Archive for recycling

‘Poo and pee is our bread and butter’

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“Poo and pee is our bread and butter,” that’s what one zoo official is saying about his Dallas Zoo’s new energy plan.

The Dallas Zoo will soon be electrically powered by animal droppings, cardboard and tree limbs, with the additional help of a biogas generator. Although the project could cost up to $1 million dollars, the project is expected to pay for itself within 10 years.

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A zoo spokesperson says that the Dallas Zoo sees themselves not only as a fun place for families, but as a conservation organization.

Is anyone else afraid of what might happen if biogas generators start using, well, our droppings?

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Do one of these. Atleast!

Okay. So many are guilty of preaching global warming to their friends blah blah blah without telling that friend what THEY can do. 

Consider yourself a friend and consider these.

 1. Use Compacy Flourescent Bulbs

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2. Keep your tires inflated (saves gas!)

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3. Take shorter showers

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4. Plant a tree

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5. Put on a sweatshirt if you’re cold (don’t turn up the heat)

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6. Turn off your computer at night

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7. Reduce garbage and recycle

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8. Carpool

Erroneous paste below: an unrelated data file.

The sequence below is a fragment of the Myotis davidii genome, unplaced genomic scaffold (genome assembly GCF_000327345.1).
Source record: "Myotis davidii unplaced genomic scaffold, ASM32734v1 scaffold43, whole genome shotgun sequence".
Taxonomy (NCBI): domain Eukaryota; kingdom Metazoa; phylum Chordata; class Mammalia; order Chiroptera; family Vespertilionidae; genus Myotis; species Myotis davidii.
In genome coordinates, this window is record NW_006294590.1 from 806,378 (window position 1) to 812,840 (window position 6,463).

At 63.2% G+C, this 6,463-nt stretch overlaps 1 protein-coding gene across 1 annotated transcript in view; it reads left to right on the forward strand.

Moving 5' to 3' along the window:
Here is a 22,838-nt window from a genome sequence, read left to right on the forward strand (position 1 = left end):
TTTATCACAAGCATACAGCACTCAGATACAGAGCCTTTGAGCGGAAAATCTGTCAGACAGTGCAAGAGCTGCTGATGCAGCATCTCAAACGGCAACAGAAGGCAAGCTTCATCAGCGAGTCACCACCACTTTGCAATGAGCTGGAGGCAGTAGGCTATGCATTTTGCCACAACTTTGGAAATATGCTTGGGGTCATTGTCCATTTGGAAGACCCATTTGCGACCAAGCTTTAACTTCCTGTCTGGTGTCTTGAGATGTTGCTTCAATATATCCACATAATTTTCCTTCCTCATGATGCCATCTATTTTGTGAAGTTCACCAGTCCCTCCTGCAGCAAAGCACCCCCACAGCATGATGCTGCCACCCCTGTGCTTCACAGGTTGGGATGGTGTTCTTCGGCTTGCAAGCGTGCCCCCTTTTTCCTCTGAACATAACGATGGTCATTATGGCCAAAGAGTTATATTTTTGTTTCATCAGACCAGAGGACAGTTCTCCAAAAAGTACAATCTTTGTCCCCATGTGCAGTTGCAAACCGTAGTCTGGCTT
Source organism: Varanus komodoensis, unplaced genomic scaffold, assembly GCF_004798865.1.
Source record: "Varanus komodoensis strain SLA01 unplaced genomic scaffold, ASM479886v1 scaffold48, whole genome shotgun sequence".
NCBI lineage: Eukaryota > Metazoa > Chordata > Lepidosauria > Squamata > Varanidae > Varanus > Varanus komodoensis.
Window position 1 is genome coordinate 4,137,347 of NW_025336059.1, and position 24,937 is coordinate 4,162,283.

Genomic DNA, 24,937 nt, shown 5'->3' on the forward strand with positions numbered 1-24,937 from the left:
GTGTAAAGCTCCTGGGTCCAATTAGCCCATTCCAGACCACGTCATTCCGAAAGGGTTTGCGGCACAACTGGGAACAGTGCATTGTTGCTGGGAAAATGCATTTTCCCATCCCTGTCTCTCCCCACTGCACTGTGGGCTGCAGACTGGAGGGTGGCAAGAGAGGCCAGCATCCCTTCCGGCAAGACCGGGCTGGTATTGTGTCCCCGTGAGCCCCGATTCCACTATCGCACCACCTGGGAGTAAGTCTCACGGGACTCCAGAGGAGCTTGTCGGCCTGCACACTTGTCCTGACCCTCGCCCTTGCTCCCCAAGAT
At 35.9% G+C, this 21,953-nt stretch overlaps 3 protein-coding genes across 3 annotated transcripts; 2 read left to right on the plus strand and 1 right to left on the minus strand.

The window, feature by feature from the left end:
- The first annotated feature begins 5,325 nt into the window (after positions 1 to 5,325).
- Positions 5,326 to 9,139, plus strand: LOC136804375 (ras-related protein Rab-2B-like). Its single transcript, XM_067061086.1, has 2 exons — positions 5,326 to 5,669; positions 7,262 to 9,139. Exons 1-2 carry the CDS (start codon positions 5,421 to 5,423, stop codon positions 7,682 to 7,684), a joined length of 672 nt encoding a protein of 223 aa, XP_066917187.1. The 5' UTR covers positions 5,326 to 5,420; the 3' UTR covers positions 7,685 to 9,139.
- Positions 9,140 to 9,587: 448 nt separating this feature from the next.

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9. Go hybrid.

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10. Tell a friend!

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Curbside pick-up.

Everything you left at the end of your driveway last Tuesday probably ended up in a landfill.But, do you really know where that is and what that means?

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27% of trash is either recycled or composted, 16% is burned and 57% is buried in landfills.

 OK. So, they just “build” a landfill? Not exactly. This is what needs to be considered:

  • the area of land necessary for the landfill
  • the composition of the underlying soil and bedrock
  • the flow of surface water over the site
  • the impact of the proposed landfill on the local environment and wildlife
  • the historical or archaeological value of the proposed site
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    The landfill is lined with several layers, including a vital plastic layer to protect the contents from the environment. A landfill is also covered with soil daily. Inside a landfill there is very little oxygen and moisture, which means trash takes much longer to decompose than normal. Landfills are not meant to decompose trash. It merely provides a place for trash to be buried.

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    There were 1,654 active landfills in the U.S. in 2005.

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     Recycling in 2005, however, diverted 79 million tons of material away from landfills.

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    And the Emmy goes to…Earth!